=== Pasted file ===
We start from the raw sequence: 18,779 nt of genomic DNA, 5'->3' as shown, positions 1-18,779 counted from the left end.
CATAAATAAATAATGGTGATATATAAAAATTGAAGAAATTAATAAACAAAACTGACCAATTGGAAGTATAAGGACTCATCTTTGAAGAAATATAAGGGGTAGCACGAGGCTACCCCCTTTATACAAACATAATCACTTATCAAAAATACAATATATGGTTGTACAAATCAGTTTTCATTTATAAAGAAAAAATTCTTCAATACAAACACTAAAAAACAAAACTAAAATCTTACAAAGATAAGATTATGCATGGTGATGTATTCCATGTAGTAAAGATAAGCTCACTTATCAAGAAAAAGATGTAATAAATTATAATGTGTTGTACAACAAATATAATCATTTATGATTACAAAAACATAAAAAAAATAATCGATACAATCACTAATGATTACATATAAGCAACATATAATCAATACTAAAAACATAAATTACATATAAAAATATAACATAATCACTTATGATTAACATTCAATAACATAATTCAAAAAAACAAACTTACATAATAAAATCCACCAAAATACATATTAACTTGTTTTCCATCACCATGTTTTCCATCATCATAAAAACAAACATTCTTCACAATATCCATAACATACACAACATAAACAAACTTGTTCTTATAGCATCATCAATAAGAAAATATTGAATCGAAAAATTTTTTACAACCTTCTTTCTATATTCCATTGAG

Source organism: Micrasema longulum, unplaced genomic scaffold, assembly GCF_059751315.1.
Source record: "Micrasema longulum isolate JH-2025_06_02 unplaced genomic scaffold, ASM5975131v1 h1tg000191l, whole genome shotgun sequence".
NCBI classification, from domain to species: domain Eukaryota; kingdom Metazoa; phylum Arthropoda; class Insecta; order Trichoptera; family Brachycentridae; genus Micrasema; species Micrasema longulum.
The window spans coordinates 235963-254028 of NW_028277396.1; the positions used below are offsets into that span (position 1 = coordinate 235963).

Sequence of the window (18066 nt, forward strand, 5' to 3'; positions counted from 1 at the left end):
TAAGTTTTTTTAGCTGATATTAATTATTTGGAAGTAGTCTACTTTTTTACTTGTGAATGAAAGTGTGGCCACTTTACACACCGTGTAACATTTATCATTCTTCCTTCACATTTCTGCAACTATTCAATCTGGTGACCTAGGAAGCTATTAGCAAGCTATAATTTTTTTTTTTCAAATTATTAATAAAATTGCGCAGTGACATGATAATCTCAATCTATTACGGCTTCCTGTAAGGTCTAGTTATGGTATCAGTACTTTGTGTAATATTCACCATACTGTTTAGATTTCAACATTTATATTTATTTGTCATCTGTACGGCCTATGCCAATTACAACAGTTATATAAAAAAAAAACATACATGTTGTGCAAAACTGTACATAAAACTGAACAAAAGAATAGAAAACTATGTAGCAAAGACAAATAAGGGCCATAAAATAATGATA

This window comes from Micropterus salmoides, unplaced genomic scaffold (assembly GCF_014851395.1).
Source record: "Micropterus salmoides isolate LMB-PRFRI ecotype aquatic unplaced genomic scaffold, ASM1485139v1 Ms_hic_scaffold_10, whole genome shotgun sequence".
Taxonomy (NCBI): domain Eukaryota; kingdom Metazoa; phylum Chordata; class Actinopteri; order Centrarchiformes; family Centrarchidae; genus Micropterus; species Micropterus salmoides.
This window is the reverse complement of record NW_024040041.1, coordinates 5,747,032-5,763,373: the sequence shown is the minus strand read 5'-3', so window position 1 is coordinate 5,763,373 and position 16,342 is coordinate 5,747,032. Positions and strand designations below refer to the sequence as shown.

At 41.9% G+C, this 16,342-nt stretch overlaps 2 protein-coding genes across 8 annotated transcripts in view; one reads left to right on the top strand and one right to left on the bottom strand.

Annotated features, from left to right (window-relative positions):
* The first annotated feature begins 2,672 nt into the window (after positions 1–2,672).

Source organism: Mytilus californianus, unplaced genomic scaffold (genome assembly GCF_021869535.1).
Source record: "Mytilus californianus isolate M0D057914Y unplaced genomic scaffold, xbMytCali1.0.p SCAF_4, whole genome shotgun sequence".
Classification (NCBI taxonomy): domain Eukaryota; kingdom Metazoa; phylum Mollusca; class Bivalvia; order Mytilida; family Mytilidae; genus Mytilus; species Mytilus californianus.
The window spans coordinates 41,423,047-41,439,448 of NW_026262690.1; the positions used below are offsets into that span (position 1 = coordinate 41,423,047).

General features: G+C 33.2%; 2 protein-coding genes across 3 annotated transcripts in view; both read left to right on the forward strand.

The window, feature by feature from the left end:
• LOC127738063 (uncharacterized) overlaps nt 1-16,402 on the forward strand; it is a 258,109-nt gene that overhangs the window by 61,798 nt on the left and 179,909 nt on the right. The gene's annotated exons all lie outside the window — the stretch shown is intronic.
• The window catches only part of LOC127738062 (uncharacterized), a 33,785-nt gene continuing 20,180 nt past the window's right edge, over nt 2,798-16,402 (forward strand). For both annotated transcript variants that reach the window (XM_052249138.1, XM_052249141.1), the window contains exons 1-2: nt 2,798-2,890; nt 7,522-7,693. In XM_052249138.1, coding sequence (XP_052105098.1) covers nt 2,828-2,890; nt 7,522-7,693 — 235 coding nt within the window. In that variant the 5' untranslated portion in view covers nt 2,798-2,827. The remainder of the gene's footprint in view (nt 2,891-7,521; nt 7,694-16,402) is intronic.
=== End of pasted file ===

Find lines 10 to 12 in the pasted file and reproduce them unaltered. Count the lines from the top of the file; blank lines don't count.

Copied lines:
Source record: "Micropterus salmoides isolate LMB-PRFRI ecotype aquatic unplaced genomic scaffold, ASM1485139v1 Ms_hic_scaffold_10, whole genome shotgun sequence".
Taxonomy (NCBI): domain Eukaryota; kingdom Metazoa; phylum Chordata; class Actinopteri; order Centrarchiformes; family Centrarchidae; genus Micropterus; species Micropterus salmoides.
This window is the reverse complement of record NW_024040041.1, coordinates 5,747,032-5,763,373: the sequence shown is the minus strand read 5'-3', so window position 1 is coordinate 5,763,373 and position 16,342 is coordinate 5,747,032. Positions and strand designations below refer to the sequence as shown.